The past year was unlike anything we’ve seen ever in terms of ransomware and the technology evolving to deploy it.
The distribution methods and attack methodologies have expanded massively in the last few years alone.
As ransomware is one of the key cyber-threats of our age it’s now high time for companies of all shapes and sizes to wake up to this threat.
From all objective observation, it appears like no one is immune to the nuisance.
Ransomware attacks are now getting easier to launch as more hardware/firmware and IoT(Internet Of Things) devices connects directly to the internet. There are even ransomeware-as-service providers that can help young hackers get off the ground. Major threat culprits have already started to use botnets to distribute massive attacks on ISPs and email gateways.
Below we are sharing the Top 15 Ransomware attacks of 2017 to help you make better decisions about how to protect your organization as well as your data.
Crysis initiated by hacking into Remote Desktop Services and then manually installing ransomware in over twenty-two countries using brute force password tools. First appearing in February 2016 using Remote Desktop Protocol (RDP). As of May 2017 two hundred master keys were released allowing victims to decrypt their systems.
Ransom: $450 – $1,021
Cerber ransomware first appeared on the scene in March 2016. It distributed ransomware-as-a-service (aka RaaS) by packaging itself and allows non-tech savvy cybercriminals to decrypt it to use it as a tool and get paid from victims while the developers of the malware took a cut of the funds. It has hit more than twenty countries as of this writing. Attack vectors are Remote Desktop Protocol (RDP), RaaS, and spam email. Cerber is estimated to generate over $2.3 million a year and garnered attackers roughly $195,000 in July of 2016.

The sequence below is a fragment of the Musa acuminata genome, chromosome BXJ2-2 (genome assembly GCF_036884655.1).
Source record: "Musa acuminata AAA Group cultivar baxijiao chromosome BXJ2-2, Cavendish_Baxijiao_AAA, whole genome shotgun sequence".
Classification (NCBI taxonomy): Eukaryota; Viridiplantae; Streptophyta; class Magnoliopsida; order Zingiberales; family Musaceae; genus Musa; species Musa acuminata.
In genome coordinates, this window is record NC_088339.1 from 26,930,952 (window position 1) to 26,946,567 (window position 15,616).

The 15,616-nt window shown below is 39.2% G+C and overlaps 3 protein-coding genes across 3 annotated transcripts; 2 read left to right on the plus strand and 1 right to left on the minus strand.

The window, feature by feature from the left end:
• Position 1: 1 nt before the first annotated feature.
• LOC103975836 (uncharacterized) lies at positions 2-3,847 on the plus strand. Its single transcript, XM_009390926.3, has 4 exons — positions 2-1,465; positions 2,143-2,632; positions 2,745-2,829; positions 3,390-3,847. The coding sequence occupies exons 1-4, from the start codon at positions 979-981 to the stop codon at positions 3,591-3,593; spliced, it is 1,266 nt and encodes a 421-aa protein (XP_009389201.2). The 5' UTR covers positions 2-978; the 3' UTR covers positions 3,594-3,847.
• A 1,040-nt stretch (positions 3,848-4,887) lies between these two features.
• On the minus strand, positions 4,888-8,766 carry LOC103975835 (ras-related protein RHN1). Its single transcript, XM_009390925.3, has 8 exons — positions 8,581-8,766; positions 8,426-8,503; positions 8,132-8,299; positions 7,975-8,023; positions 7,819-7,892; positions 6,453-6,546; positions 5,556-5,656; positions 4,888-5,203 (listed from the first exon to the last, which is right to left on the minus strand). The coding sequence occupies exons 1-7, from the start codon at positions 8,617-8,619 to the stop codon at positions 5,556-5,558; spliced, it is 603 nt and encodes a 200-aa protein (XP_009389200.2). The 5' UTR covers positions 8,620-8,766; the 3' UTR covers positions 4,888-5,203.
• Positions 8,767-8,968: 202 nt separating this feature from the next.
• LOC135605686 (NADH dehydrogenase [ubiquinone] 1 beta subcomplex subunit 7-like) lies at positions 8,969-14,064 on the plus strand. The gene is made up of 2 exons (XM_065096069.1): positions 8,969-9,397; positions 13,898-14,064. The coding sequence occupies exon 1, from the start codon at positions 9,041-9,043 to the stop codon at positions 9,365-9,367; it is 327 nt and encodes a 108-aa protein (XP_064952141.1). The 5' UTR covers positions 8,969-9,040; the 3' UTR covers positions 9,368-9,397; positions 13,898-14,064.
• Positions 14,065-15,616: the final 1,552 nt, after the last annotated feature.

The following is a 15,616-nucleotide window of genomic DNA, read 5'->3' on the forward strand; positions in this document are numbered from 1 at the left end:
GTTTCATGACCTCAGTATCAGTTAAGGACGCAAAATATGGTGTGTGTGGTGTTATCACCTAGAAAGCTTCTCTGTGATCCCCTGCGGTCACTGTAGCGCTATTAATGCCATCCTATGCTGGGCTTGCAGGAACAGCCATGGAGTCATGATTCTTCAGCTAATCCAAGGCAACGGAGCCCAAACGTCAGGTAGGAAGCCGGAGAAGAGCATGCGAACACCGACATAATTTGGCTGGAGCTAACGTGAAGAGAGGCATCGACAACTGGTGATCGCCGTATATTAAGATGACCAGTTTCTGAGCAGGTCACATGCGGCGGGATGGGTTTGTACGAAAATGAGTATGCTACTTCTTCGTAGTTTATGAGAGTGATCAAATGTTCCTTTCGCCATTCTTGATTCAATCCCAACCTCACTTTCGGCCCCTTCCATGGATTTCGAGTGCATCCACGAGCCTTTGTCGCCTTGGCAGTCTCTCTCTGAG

Ransom: $200 – $700
CryptoMix first arrived in March of 2016 and distributed through the Remote Desktop Protocol (RDP) as well as exploit kits such as malvertising. Also known to hide on flash drives. Cryptomix does not have a payment portal available on the darknet, rather, victims must wait patiently for the email from the cyber swindlers to get the instructions for payment in BTC(Bitcoin). It has hit nearly thirty countries.
Named after the infamous character from “Saw” movies this ransomware appeared first in April of 2016 as a spam email with an embedded image of the clown from the Saw film. It starts the payload when users click and then encrypts the files and deletes them every hour until ransom is paid.
Ransom: $10 – $300
Ransom: $30 – $89
Ransomware “Locky” debuted as a fake shipping invoice spam email. Once it was opened, it downloads malware and encrypts all components on the computer in question. New versions of the ransoware are called “Lukitus” and “DIablo” which have also appeared this year using the same attack vectors.
Ransom: $500 – $900
WannaCry was innovative in that it was the first ransomware of its kind to spread through an SMB exploit in March 2017. It spread to well over a hundred and fifty countries, infecting over 200,000 gadgets in its first day alone. Hackers have apparently only made fifty thousand worth of Bitcoin from those infected 200,000 machines, however.
Ransom: $400 – $900